“Brinkley’s book will undoubtedly tarnish the Cronkite legacy. But my admiration for the man is only partly diminished. Perhaps it is too easy to judge him by today’s standards, any more than we should condemn Thomas Jefferson for owning slaves. Perhaps he simply reflected his times, when some journalists and politicians quietly collaborated, when conflicts of interest were routinely tolerated, when a powerful media establishment could sweep its embarrassments under the rug. Cronkite thrived as television came of age, always protecting what we would now call his brand. That’s just the way it was.”
—-CNN good journalism watchdog Howard Kurtz, closing his review of the new Douglas Brinkley biography of Walter Cronkite, which shows that the legendary paragon of broadcast journalism was biased, often dishonest, and frequently conflicted.
No, no, no, no.
The “things were different then” excuse won’t fly as a defense of Cronkite, and shame on Howard Kurtz, who is supposed to stand for ethical journalism, for trying to rationalize the obvious conclusion demanded by Brinkley’s biography. That conclusion is that there was no Golden Age of TV journalism, and that rampant liberal bias infected the nightly broadcasts then as now, but we were too trusting and unsophisticated to realize it. Kurtz spends an entire book review extracting information Brinkley uncovered that proves Walter Cronkite’s image as an objective, incorruptible truth-teller was a lie, and then attempts to make the case that we shouldn’t judge him harshly.
Why? Because he was one of Kurtz’s heroes? Perry Mason made me want to be a lawyer, and it wasn’t until I became one that I realized that the fictional defense attorney was the sleaziest criminal lawyer this side “The Practice.” Tarnished heroes are part of growing up, Howard. Don’t pretend that journalistic ethics were different then…journalism schools were teaching objectivity, transparency, fairness, honesty and avoidance of conflicts of interest when Walter was saying “And that’s the way it is!” in a high soprano. Yet Brinkley shows that he…
- Let the Kennedy Administration, which he supported passionately, exploit his reputation and use him in a Defense Department propaganda film.
- Privately lobbied Bobby Kennedy to run against LBJ in 1968, while supposedly reporting objectively on the Democratic nomination battle that year.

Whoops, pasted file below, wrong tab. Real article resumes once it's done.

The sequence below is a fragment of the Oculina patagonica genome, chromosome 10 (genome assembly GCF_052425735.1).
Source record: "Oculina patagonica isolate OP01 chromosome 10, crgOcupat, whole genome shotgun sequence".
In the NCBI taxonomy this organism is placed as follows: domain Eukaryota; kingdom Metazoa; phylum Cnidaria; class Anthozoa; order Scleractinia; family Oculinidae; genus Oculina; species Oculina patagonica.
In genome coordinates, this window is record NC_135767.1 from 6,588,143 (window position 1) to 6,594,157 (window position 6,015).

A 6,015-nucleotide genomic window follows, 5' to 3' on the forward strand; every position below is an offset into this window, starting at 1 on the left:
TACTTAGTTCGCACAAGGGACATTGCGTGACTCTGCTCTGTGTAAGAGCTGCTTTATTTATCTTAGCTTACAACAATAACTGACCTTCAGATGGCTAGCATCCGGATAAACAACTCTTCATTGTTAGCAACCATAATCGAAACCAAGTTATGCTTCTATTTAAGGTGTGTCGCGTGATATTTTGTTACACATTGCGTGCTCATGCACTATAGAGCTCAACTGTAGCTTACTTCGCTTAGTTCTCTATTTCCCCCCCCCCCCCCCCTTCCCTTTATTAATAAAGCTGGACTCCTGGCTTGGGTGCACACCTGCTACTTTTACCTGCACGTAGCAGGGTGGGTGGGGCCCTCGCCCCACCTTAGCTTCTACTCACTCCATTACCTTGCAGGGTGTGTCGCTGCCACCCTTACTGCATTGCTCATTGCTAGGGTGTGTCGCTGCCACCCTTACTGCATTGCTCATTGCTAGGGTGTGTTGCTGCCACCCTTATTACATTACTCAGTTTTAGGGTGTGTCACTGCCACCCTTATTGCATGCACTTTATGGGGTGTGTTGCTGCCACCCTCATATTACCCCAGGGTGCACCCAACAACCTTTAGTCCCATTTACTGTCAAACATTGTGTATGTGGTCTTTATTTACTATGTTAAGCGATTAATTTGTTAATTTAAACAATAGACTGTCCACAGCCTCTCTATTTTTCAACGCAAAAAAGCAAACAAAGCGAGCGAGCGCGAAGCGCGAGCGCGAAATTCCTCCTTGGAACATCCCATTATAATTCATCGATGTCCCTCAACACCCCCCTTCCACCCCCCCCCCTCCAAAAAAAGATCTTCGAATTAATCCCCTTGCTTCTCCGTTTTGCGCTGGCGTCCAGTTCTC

- Deceptively edited interviews to make his subjects look bad and change the context of the their answers.
- Lied about his conduct and motivations.
- Secretly bugged a committee room at the 1952 Republican Convention.
- Went easy on politicians he liked, usually Democrats, and used choices of words and tone to stick it to politicians he didn’t like, such as conservative Barry Goldwater.
- In the early 1970s, “Walter Cronkite cut a deal with Pan Am to fly his family to vacation spots around the world. Together with a handful of friends, they roamed from the South Pacific to Haiti, with Cronkite snorkeling, swimming, and drinking, thanks to a friend at the airline.”
- Used his prominence to inject his own opinion of the Vietnam war into the public debate, when his role was that of a reporter, not a pundit.
These are only what Kurtz mentions in his review, but they are enough. They aren’t the minor slip-ups of a model newsman, but a pattern of arrogant and deceptive conduct by an unethical newsman who was protected by a level of trust he did not deserve, and exploited to his own advantage.
He was also a hypocrite, urging the toughest punishment by CBS against Dan Rather for Cronkite’s successor’s use of a forged document to anchor an attack on President Bush. Rather deserved to be sacked, but it was Cronkite who had helped build the self-righteous and biased culture at CBS News that metastasized in “Memogate.” Far from having the high standard he set sullied by the broadcast journalists of today, Walter Cronkite is exposed by Brinkley’s revelations as the progenitor of the untrustworthy, manipulative journalism that has turned the free press from an ally of democracy to a cynical joke.
That Howard Kurtz is making excuses for “Uncle Walter’s” false rectitude now shows how thorough and pervasive his corrupt influence was.
Source: The Daily Beast
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